Ibori was also helped to steal the cash by his sister Christine Ibori-Ibie, whose plush home is pictured above, wife Theresa and a series of corrupt professionals including London based lawyer Bhadresh Gohil
    Two years later at a court in Ibori’s hometown in Asaba, 170 charges of corruption were dismissed on the basis that there was no clear evidence to convict.
    The case was reopened in April 2010 by the EFCC before Ibori fled to Dubai. He was finally extradited back to the UK in April 2011.
    Ibori admitted ten offences relating to conspiracy to launder funds from Delta State, substantive counts of money laundering and one count of obtaining a money transfer by deception and fraud.
    He was excused from attending today’s hearing and Judge Anthony Pitts is expected to rule on Friday whether he will face a full confiscation hearing.

    Source: http://www.dailymail.co.uk/news/article-2600746/Former-Wickes-cashier-Nigerian-state-governor-defrauded-worlds-poorest-people-157million-not-pay-penny.html

    Wednesday, April 02, 2014

    All about solutions...The Smallholder Foundation and Nnaemeka Ikegwuonu

    http://www.bmw-stiftung.de/en/people-ideas-views/bmw-foundation-young-leaders/an-interview-with-nnaemeka-ikegwuonu/

    NI: We at the SmallHolders Foundation believe that education is critical – education is development for us. Education opens the mind and motivates the quest for results. We believe that an educated person will make a better choice, more than an uneducated person. In that case we looked at the whole chain and we saw that one of the things that kept farmers trapped in poverty was the inefficient agricultural extension services. Agricultural extension services should be a tool that organizations and government agencies can use to educate farmers about new techniques, new crop varieties, new livestock, how to control crop and livestock diseases. But this critical service does not exist anymore. 

    So we decided that we have to establish a radio station. In 2007, we established a smallholder farmer’s rural radio. Today the radio station designs and broadcasts agriculture environment and market information to 250.000 small farmer listeners, in the local Ibo language, 10 hours a day. It teaches them how, when and where to cultivate and for whom there are cultivating; how to rear livestock properly and at the same time the market to sell livestock. For example, we taught them how to gather rainwater during the abundant rainy season to use for vegetable gardening in the dry season.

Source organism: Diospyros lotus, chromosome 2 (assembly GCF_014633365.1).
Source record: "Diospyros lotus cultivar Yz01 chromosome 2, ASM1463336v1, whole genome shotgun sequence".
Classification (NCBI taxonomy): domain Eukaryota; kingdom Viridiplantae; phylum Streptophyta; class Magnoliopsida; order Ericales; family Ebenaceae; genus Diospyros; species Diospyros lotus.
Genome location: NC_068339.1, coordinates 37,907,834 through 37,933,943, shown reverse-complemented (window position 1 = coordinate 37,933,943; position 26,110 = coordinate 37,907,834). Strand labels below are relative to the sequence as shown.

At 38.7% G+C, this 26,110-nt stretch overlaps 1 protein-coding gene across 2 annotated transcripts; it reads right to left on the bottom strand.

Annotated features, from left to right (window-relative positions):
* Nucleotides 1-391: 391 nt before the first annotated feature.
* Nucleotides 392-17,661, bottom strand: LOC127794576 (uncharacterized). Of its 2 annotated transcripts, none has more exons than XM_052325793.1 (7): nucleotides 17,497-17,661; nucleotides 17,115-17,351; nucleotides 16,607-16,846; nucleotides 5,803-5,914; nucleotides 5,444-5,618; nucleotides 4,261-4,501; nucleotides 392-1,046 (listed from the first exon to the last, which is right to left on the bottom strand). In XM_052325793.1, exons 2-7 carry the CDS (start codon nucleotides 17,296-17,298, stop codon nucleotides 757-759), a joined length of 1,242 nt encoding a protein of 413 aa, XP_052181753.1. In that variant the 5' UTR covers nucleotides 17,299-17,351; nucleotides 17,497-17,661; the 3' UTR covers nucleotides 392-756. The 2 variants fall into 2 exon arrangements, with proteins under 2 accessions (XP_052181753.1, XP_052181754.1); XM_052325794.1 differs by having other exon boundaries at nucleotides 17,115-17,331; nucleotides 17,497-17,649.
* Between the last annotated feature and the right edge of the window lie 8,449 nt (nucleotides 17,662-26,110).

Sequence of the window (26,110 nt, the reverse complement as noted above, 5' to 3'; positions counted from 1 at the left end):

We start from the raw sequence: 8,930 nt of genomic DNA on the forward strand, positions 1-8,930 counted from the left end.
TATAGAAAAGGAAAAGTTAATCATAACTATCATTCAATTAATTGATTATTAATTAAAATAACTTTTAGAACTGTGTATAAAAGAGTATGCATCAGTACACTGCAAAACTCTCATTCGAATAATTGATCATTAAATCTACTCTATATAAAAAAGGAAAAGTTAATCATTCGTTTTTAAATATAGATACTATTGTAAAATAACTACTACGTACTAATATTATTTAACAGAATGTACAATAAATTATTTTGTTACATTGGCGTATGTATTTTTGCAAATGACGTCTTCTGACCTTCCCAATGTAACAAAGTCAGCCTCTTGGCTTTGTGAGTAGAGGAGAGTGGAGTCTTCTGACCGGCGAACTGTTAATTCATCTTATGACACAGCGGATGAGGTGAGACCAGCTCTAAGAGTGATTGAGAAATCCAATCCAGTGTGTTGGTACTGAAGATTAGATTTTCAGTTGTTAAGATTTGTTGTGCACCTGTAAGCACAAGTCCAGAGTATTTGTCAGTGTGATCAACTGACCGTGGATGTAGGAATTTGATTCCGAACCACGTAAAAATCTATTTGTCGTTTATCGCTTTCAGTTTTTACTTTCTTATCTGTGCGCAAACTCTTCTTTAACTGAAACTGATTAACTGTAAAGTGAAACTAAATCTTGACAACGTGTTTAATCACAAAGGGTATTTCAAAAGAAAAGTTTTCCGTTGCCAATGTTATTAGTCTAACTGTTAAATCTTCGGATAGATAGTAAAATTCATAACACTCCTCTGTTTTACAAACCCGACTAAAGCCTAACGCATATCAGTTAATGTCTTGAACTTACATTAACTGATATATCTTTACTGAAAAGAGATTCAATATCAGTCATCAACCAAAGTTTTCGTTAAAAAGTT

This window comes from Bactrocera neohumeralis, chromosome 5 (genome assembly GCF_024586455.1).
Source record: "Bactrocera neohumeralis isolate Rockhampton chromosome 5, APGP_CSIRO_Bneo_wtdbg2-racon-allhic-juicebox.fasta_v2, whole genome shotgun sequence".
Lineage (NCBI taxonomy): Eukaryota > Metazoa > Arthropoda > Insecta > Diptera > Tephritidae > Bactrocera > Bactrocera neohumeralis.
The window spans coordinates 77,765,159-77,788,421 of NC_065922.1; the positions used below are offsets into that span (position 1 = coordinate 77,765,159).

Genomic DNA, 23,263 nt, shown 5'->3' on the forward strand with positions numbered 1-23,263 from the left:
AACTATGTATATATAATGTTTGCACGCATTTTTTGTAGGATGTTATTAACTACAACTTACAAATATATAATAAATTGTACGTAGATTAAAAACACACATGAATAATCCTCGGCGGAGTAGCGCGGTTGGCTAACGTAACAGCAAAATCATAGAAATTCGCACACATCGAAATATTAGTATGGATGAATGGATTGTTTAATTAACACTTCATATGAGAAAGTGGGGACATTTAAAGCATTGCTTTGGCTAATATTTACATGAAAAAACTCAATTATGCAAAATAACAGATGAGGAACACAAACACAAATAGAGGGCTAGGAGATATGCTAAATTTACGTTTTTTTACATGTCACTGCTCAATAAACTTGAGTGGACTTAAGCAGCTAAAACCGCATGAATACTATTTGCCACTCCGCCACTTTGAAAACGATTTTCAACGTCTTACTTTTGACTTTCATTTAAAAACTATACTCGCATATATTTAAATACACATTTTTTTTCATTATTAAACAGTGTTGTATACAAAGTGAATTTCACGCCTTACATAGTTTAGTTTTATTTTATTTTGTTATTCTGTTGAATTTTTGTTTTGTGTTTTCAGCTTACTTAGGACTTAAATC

The radio station is also educating farmers how to open bank accounts, the need for accurate record keeping and how they can check their input and their output. I believe that by the time a farmer decides to cultivate maize, he should make a simple budget, Every morning the radio station gives farmers commodity prices from eighteen regional markets so they decide which market to go to.

    I think we are better because so many of the organizations have not been able to attract knowledge from farmers themselves. Farmers have knowledge. Farmers know the environment more than those organizations. Farmers know where it hurts most, why there are not increasing their agricultural yield year after year. What farmer A is doing can also be applicable to farmer B, C and D. Several organizations design projects for farmers; they don’t allow farmers to design projects for themselves. For a very long time that has been the norm within the government and civil society sector in designing agricultural projects and I think that has to stop. I’m a farmer myself. I know how difficult it is to get an agricultural loan. Because so many loans out there, even the ones given by microcredit funds, are not designed for agriculture. Why? Because agriculture is high risk.  We can’t even control the weather. There could be flooding tomorrow; the whole harvest can be lost for the year. That is why no loan is specifically made for farmers.

    Read the full BMW Foundation interview with Nnaemeka, founder and executive director of the Smallholder Foundation here.  In 2011, he was named Young Person of the Year at the Future Nigeria Awards.